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Restoring the Everglades, Restoring the Gulf
The Everglades and the Gulf of Mexico have much in common: They are both American treasures that have suffered from a half-century’s worth of degradation, resulting in ecosystems that are disappearing at an alarming rate, fisheries that are a mere vestige of what they once were, and communities that are increasingly vulnerable to rising sea levels, more frequent and powerful storms, and flooding.
The RESTORE Act: The Key to Restoring the Everglades
While a comprehensive restoration plan for the Everglades exists on paper, there have been major roadblocks to obtaining the necessary authorizations and funding to implement the plan.
But a recently-passed law called the RESTORE Act will dedicate 80% of the Clean Water Act fines resulting from the oil spill towards restoration. This law—particularly its comprehensive ecosystem restoration plan that will dictate much of how its money is spent—gives priority to large-scale ecosystem projects that will restore the resiliency of the Gulf of Mexico. As the Everglades are incredibly important nursery grounds for many of the Gulf’s fish species, projects that would restore the health of the Everglades would benefit the health of the Gulf as a whole, and therefore could likely quality for funding from the RESTORE Act.
Elevating the Tamiami Trial Highway
Tamiami Trail is a highway that was the first direct route across the Everglades, connecting Tampa and Miami. Since its construction in the 1920s, Tamiami Trail has acted as a dam, impeding the historic and natural north-south flow of water through Everglades National Park. As a result, this part of the Everglades and southern Gulf Coast is starved of fresh water, leading to deterioration of important bird and wildlife habitat in Florida Bay and Ten Thousand Islands. These estuaries are essential to the survival of fish and wading birds in what was once among the nation’s most ecologically productive areas.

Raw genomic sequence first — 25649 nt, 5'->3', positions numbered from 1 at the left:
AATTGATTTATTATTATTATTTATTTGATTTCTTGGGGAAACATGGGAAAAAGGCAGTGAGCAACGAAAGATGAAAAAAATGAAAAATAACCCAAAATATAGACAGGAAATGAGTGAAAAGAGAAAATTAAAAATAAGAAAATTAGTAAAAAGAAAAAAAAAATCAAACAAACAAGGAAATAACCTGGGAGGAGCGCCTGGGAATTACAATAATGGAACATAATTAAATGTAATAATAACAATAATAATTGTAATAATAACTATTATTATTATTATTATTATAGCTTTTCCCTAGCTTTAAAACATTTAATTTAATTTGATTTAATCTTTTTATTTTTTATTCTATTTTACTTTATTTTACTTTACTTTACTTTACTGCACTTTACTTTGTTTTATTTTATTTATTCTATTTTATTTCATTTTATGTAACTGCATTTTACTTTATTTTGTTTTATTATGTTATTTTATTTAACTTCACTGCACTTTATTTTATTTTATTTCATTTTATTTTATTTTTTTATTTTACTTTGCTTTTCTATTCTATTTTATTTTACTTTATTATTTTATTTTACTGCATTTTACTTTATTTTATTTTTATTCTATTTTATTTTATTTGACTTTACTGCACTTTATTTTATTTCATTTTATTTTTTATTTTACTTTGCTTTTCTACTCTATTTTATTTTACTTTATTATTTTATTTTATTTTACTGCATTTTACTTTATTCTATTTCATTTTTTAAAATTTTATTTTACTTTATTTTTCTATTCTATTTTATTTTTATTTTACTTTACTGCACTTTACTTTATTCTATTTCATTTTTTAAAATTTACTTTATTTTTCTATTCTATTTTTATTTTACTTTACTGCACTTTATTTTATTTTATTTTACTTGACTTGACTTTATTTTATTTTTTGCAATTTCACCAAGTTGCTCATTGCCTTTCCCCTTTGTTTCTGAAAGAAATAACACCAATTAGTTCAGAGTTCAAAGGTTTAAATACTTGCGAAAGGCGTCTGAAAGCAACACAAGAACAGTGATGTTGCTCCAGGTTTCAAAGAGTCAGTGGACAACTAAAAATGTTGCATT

One mile of roadway has already been elevated, and the Next Steps Project would elevate another 5.5 mile portion, reestablishing seasonal flows and restoring water quality and vital habitat for fish and wildlife.
West Basin Storage Reservoir Project
Under current practice, in times of drought, water that would normally flow into the Caloosahatchee estuary—another critical nursery ground for fish in the Gulf—is held back to meet water supply needs. During the wet times, when Lake Okeechobee rises to a level that threatens the integrity of the Herbert Hoover Dike, large volumes of polluted, nutrient-laden water is discharged to the Caloosahatchee estuary. These releases trigger algal blooms, seagrass loss, and disrupt Caloosahatchee’s salinity balance.
The Comprehensive Everglades Restoration Plan calls for the construction of an above-ground reservoir dubbed C-43 next to the Caloosahatchee River in Hendry County. This proposed reservoir would capture stormwater runoff and water released from Lake Okeechobee during the wet season and release this water during drier times in order to mimic more natural flows and to restore salinity balances in the estuary.
These more natural, seasonal fluctuations would protect habitat for nearly 40 percent of Florida’s rare, threatened, and endangered species. The project has also tremendous economic value for the people who depend on the ecologial health of the unique marine, estaurine, and freshwater wetlands of the region for their livehihood and property values.
A Win for the Environment & Economy
Restoring the ecological integrity of the Everglades would improve the resiliency and health of the Gulf of Mexico and these two projects should compete well for priority funding from the Oil Spill Restoration Impact Allocation in the RESTORE Act.
Funding from the RESTORE Act could allow us to leave our children and grandchildren a lasting legacy of healthy fish, wildlife, seafood and resilient coastal communities—but only if we make wise investments with this money today.
Please take a moment to urge the Secretary of Commerce to ensure that the RESTORE Act funds are used on projects—like these two Everglades projects—that will improve the health of the Gulf and benefit multiple species of wildlife affected by the Gulf oil disaster.